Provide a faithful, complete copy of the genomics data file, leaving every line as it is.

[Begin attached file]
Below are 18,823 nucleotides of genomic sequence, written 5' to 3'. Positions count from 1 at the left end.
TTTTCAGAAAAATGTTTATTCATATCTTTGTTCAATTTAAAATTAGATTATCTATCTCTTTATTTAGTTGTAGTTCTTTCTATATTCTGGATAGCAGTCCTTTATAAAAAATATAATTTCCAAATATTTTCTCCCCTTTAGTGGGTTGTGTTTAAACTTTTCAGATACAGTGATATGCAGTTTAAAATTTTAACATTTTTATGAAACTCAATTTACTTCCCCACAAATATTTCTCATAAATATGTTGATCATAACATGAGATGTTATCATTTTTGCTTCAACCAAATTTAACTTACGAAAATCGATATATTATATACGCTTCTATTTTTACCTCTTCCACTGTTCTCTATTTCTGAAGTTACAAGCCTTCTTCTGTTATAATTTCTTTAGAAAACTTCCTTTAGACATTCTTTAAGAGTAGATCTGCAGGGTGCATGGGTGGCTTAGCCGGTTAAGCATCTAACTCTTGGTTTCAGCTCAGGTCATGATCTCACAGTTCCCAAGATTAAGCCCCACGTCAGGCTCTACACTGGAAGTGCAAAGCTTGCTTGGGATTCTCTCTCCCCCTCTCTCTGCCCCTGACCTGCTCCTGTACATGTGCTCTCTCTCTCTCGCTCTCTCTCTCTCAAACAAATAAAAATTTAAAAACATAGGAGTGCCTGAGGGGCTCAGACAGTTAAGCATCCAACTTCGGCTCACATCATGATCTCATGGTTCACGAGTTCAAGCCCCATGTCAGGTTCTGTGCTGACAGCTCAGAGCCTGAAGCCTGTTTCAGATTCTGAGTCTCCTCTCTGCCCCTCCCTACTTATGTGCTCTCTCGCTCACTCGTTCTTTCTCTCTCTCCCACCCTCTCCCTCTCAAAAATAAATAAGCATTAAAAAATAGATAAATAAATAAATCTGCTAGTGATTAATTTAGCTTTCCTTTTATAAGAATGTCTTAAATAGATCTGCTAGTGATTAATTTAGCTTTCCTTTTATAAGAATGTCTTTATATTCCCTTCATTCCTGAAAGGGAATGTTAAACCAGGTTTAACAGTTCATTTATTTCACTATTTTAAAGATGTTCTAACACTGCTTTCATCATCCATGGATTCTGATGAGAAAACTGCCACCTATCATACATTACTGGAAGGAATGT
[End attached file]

Below are 18,823 nucleotides of genomic sequence, written 5' to 3'. Positions count from 1 at the left end.
TTTTCAGAAAAATGTTTATTCATATCTTTGTTCAATTTAAAATTAGATTATCTATCTCTTTATTTAGTTGTAGTTCTTTCTATATTCTGGATAGCAGTCCTTTATAAAAAATATAATTTCCAAATATTTTCTCCCCTTTAGTGGGTTGTGTTTAAACTTTTCAGATACAGTGATATGCAGTTTAAAATTTTAACATTTTTATGAAACTCAATTTACTTCCCCACAAATATTTCTCATAAATATGTTGATCATAACATGAGATGTTATCATTTTTGCTTCAACCAAATTTAACTTACGAAAATCGATATATTATATACGCTTCTATTTTTACCTCTTCCACTGTTCTCTATTTCTGAAGTTACAAGCCTTCTTCTGTTATAATTTCTTTAGAAAACTTCCTTTAGACATTCTTTAAGAGTAGATCTGCAGGGTGCATGGGTGGCTTAGCCGGTTAAGCATCTAACTCTTGGTTTCAGCTCAGGTCATGATCTCACAGTTCCCAAGATTAAGCCCCACGTCAGGCTCTACACTGGAAGTGCAAAGCTTGCTTGGGATTCTCTCTCCCCCTCTCTCTGCCCCTGACCTGCTCCTGTACATGTGCTCTCTCTCTCTCGCTCTCTCTCTCTCAAACAAATAAAAATTTAAAAACATAGGAGTGCCTGAGGGGCTCAGACAGTTAAGCATCCAACTTCGGCTCACATCATGATCTCATGGTTCACGAGTTCAAGCCCCATGTCAGGTTCTGTGCTGACAGCTCAGAGCCTGAAGCCTGTTTCAGATTCTGAGTCTCCTCTCTGCCCCTCCCTACTTATGTGCTCTCTCGCTCACTCGTTCTTTCTCTCTCTCCCACCCTCTCCCTCTCAAAAATAAATAAGCATTAAAAAATAGATAAATAAATAAATCTGCTAGTGATTAATTTAGCTTTCCTTTTATAAGAATGTCTTAAATAGATCTGCTAGTGATTAATTTAGCTTTCCTTTTATAAGAATGTCTTTATATTCCCTTCATTCCTGAAAGGGAATGTTAAACCAGGTTTAACAGTTCATTTATTTCACTATTTTAAAGATGTTCTAACACTGCTTTCATCATCCATGGATTCTGATGAGAAAACTGCCACCTATCATACATTACTGGAAGGAATGT